|Posted by Nikki Yeager on April 9, 2011 at 5:13 PM|
Day two in Boston has been wonderful. I woke up incredibly late in a silent, pitch black hotel room (I LOVE the light-eliminating curtains cheap hotels use) with one of the most restful nights of sleep I've had in months behind me. After a free and delicious breakfast - after all, what is not delicious when free? - I headed out to the subway-shuttle. And was greeted by a hoard of guests in Yankees jerseys.
Turns out the Yankees were playing the Red Sox this weekend. I just can't escape NY even when I try... and I never try very hard.
Anyways, I found my way to "The T" and left the baseball fanatics at Fenway on my way to a Poetry Festival near Copley Square.
Now a poetry festival may seem like an odd thing to attend in Boston, but I never turn down a Couchsurfer's suggestion and this just happened to be the one thing someone was able to suggest to me last night. Plus, it was free. And again, free = fabulous.
So I headed into the Boston library (which is at least as grand as the NYC library on 42nd street) and gawked at the frescoes on the ceiling while making my way to the lecture hall downstairs.
Finally I found an auditorium with only 30 or so people seated near the aisles, and one man happily reciting his newest poem. Every man and woman was 40-60 years old with the same bespectacled, studious face as the person next to him or her. And that's when I remember I was in the academic center of the Northeast. Harvard, U-Mass, Northeastern, Emerson etc.
And every poetry or English professor from each of those schools seemed to be in attendance. Plus me, the backpack toting, boot wearing, messy haired girl from NY.
The girl on the stage announced the next poet. Who apparently had not come to perform today.
So she awkwardly rambled for a second or two and then called on a volunteer from the audience. A man in the back of the room who I hadn't noticed stood up timidly. He was the only black guy in the room. The only other person under 30. He wasn't wearing glasses, wasn't dressed in a sweater vest... had only sneakers to cover his common-man feet.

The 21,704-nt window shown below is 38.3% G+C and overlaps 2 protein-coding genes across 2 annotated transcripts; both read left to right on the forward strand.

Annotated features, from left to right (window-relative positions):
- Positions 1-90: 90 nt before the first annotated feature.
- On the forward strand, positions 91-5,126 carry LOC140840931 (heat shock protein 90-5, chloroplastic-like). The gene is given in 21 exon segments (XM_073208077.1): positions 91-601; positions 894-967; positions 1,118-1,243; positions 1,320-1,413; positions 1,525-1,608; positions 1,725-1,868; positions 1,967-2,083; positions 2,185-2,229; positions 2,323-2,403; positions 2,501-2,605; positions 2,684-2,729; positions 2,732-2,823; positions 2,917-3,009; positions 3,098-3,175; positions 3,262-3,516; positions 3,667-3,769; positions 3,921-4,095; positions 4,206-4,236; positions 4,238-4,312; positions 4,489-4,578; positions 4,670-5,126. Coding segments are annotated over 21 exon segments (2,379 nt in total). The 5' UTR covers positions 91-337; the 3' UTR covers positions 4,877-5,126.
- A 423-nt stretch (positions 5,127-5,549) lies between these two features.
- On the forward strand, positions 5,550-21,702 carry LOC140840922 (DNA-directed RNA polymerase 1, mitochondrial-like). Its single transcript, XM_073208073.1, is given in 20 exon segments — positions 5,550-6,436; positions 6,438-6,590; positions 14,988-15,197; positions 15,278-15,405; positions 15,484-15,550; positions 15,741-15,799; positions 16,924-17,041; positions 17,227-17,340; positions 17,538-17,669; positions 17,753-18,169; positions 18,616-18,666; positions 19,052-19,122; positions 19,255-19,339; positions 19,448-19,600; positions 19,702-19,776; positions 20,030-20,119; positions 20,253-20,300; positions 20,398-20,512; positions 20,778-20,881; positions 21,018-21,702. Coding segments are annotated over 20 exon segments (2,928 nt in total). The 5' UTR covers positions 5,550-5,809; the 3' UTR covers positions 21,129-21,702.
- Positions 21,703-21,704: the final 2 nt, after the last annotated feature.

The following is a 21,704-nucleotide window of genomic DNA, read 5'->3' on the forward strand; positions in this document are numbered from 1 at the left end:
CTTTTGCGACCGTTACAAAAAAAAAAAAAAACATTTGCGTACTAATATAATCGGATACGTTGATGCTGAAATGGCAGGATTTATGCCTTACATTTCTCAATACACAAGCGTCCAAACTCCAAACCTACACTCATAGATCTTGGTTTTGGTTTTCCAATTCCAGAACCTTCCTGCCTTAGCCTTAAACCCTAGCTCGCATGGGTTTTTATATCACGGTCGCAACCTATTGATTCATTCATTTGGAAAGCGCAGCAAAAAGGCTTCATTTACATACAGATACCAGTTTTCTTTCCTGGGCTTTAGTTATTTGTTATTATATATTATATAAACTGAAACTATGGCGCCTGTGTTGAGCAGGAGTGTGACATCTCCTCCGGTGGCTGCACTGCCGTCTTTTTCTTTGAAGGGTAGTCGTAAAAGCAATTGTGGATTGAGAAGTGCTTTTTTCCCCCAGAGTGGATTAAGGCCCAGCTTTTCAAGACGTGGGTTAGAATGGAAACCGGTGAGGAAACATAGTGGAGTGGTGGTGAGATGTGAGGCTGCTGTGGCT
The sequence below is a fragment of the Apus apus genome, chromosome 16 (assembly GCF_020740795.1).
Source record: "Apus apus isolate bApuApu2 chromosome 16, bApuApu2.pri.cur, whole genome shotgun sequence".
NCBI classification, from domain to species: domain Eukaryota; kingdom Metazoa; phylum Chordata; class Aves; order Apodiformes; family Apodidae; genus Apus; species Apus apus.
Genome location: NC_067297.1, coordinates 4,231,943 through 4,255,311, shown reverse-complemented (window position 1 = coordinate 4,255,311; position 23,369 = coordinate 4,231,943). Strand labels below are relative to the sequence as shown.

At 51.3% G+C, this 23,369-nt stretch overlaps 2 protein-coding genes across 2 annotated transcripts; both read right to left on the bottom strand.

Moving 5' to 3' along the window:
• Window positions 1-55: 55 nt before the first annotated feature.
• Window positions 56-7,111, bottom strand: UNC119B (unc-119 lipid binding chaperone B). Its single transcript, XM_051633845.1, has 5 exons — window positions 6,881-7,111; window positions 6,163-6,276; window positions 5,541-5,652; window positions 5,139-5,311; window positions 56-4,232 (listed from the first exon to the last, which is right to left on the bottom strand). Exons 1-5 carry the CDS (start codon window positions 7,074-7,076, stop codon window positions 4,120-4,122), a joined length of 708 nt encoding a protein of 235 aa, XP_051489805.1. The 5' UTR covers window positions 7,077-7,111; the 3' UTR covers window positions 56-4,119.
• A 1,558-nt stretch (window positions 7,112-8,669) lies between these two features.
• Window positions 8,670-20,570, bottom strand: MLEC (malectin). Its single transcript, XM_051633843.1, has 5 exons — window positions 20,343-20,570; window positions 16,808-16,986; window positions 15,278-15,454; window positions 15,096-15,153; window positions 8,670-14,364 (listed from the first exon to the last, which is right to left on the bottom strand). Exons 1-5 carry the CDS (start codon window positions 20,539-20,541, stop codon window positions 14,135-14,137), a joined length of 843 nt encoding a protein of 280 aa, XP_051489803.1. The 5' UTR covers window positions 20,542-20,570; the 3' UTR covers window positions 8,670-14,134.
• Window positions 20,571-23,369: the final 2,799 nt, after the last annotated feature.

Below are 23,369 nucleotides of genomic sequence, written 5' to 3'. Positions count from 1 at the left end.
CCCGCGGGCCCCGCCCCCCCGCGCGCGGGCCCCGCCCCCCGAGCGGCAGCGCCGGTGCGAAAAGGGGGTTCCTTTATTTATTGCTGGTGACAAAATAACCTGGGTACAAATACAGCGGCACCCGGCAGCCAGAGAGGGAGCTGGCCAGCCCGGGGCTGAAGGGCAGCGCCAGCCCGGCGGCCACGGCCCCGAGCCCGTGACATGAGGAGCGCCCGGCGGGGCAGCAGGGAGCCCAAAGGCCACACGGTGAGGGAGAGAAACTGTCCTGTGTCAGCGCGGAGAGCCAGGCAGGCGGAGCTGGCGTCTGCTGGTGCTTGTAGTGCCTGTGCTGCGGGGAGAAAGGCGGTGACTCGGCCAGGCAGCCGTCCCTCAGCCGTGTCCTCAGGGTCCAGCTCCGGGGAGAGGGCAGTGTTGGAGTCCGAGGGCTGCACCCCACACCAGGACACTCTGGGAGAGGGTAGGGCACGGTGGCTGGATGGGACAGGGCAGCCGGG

A few people snickered in the back of the room as he stepped up to the podium. And when he began to introduce himself, a diminuitive man in the third row immediately started to swirl his hand in silent circles - a signal to hurry up with it already.
The crowd grew restless after only 20 seconds and the man at the podium, who had proudly gotten to the library an hour before the festival even started, began to freestyle a poem.
After the mention of "freestyle" a highly educated professor in the back of the room loudly exclaimed "Well, she sure took a chance with this one!" as if the young man was the largest mistake to ever occur.
And the guy went on with his poem.
"...Sure we got Obama..."
He shared his thoughts, real thoughts, with the crowd. And everyone snickered. Not a single one of the words that fell from his lips would be found in an SAT prep book.
However, not a single amount of his passion could be found in any other face.
And instead of listening to the words, everyone scoffed as he neared to a close.
"...But America needs me."
And even though the quiet - yet articulate! - comments seemed to roll off his shoulders while he proudly walked back to his seat. I noticed that immediately after the next poet started, the poet from the back room snuck out, head hung low and shoulders slumped, never to come back again.
While those words bounced back and forth in my head with a whole heap of sorrow for that boy.
"But America needs me."